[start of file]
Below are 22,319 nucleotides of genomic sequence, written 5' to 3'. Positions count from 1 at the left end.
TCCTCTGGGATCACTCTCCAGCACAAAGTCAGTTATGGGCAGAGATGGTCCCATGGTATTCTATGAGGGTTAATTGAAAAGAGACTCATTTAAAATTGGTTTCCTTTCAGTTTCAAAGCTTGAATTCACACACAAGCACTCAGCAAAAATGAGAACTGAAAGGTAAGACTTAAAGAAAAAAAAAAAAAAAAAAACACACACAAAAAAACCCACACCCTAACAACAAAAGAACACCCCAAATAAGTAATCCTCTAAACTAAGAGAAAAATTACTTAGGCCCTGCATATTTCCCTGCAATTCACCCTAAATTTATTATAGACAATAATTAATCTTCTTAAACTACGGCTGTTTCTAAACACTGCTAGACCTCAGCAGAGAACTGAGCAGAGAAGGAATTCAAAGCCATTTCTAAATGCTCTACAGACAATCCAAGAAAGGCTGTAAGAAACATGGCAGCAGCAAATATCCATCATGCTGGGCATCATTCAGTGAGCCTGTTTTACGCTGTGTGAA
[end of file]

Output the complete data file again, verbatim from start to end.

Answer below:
Below are 22,319 nucleotides of genomic sequence, written 5' to 3'. Positions count from 1 at the left end.
TCCTCTGGGATCACTCTCCAGCACAAAGTCAGTTATGGGCAGAGATGGTCCCATGGTATTCTATGAGGGTTAATTGAAAAGAGACTCATTTAAAATTGGTTTCCTTTCAGTTTCAAAGCTTGAATTCACACACAAGCACTCAGCAAAAATGAGAACTGAAAGGTAAGACTTAAAGAAAAAAAAAAAAAAAAAAACACACACAAAAAAACCCACACCCTAACAACAAAAGAACACCCCAAATAAGTAATCCTCTAAACTAAGAGAAAAATTACTTAGGCCCTGCATATTTCCCTGCAATTCACCCTAAATTTATTATAGACAATAATTAATCTTCTTAAACTACGGCTGTTTCTAAACACTGCTAGACCTCAGCAGAGAACTGAGCAGAGAAGGAATTCAAAGCCATTTCTAAATGCTCTACAGACAATCCAAGAAAGGCTGTAAGAAACATGGCAGCAGCAAATATCCATCATGCTGGGCATCATTCAGTGAGCCTGTTTTACGCTGTGTGAA